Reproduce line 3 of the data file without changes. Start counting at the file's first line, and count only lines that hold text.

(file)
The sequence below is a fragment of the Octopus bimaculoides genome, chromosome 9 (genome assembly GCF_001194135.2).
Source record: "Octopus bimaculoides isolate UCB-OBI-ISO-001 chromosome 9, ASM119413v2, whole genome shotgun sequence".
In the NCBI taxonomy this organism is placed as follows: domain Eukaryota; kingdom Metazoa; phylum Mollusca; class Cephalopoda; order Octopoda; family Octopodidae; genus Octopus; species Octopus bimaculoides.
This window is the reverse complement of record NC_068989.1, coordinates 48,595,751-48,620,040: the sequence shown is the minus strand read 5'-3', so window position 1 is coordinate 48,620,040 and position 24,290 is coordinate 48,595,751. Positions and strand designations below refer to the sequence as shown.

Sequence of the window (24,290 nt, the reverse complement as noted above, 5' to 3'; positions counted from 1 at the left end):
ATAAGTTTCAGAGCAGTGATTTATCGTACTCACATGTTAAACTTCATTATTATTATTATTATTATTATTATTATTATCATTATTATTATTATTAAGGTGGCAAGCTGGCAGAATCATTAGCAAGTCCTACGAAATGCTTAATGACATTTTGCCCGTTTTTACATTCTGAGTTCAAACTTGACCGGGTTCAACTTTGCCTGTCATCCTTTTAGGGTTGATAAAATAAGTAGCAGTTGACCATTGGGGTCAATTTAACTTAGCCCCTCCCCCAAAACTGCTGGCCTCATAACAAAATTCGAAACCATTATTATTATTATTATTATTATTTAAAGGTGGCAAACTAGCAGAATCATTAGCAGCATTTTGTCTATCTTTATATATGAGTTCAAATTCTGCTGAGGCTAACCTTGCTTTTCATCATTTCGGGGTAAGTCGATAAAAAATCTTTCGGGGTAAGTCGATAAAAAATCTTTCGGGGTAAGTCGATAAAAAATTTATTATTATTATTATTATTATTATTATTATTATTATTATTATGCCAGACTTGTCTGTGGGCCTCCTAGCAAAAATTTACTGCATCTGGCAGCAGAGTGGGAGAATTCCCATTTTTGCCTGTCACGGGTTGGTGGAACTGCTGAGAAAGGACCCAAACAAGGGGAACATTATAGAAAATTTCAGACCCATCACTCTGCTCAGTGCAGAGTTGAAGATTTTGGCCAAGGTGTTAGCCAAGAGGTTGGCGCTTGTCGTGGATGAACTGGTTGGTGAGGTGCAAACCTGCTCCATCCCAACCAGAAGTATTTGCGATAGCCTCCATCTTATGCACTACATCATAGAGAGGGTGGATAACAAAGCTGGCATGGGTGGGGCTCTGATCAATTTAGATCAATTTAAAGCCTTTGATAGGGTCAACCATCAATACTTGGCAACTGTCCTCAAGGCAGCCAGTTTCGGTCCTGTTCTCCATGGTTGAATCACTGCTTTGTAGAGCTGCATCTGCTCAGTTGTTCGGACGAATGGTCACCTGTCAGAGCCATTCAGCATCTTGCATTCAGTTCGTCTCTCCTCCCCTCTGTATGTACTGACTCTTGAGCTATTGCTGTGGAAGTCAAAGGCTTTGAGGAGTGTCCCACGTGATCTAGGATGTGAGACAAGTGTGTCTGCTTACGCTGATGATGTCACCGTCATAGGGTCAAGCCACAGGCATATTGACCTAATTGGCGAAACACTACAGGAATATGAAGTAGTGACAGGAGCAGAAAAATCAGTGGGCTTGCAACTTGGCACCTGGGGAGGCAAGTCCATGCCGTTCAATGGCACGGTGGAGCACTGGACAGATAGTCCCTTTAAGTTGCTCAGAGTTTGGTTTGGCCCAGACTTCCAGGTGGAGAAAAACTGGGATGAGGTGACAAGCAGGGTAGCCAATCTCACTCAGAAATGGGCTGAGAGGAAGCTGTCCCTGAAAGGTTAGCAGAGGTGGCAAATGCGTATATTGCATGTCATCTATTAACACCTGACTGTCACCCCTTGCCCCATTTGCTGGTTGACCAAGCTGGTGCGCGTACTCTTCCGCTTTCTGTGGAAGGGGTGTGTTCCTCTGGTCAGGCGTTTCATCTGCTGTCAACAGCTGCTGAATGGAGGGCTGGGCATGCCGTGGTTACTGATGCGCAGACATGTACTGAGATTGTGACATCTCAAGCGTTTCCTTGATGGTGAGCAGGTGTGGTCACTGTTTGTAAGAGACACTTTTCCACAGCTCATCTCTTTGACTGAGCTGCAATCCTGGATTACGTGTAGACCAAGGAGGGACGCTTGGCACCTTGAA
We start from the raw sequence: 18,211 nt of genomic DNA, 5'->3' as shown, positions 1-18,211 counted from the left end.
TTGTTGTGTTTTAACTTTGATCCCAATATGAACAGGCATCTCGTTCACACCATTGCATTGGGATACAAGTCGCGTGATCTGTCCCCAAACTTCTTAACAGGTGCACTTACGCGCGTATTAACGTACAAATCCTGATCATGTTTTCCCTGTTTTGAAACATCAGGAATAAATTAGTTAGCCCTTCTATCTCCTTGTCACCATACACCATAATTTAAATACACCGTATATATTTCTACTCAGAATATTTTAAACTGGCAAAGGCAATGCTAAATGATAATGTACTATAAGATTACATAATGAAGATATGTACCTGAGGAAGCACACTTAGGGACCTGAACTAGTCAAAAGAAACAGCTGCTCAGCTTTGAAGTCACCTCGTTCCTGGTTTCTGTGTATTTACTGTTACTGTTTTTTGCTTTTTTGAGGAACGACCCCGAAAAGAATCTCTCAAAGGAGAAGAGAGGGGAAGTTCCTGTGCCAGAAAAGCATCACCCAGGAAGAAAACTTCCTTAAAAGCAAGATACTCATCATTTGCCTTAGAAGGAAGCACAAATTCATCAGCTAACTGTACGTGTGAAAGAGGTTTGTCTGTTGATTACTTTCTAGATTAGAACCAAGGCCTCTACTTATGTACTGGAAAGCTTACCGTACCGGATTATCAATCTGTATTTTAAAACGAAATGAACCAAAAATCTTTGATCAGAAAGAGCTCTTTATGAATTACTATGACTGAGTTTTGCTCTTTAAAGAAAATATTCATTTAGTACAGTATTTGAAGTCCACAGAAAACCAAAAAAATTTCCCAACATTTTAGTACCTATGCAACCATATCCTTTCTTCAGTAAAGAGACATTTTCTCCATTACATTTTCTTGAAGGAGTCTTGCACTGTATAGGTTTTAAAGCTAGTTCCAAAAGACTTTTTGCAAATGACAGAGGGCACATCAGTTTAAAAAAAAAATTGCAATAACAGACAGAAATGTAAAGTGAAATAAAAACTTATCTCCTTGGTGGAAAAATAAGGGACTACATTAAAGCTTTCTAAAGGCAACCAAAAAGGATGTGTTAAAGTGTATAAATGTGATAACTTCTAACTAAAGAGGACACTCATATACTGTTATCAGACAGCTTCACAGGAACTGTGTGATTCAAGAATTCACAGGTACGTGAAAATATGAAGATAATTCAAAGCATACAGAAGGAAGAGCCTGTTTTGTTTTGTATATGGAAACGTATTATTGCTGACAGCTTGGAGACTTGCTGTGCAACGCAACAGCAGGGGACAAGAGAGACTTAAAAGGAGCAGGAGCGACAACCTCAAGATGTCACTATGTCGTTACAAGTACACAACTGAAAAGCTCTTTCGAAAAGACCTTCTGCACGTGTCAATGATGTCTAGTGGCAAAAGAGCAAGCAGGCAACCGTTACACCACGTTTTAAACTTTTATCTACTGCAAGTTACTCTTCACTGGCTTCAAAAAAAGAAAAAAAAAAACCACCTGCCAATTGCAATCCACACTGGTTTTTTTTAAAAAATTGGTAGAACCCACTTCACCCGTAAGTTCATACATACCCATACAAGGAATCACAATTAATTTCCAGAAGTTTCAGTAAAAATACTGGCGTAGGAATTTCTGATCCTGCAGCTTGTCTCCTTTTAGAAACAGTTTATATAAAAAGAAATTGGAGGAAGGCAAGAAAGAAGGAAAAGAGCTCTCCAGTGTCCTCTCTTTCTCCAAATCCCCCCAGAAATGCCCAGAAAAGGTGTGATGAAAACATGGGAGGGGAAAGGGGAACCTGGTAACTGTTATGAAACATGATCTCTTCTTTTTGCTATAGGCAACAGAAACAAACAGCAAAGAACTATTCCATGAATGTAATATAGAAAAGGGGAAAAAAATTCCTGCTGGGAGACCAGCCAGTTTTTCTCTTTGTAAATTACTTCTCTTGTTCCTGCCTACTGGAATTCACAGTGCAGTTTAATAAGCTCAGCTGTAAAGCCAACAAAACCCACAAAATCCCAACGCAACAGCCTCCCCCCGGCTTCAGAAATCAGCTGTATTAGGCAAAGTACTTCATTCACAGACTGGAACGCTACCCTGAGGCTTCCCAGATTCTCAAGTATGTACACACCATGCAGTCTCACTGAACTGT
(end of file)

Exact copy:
In the NCBI taxonomy this organism is placed as follows: domain Eukaryota; kingdom Metazoa; phylum Mollusca; class Cephalopoda; order Octopoda; family Octopodidae; genus Octopus; species Octopus bimaculoides.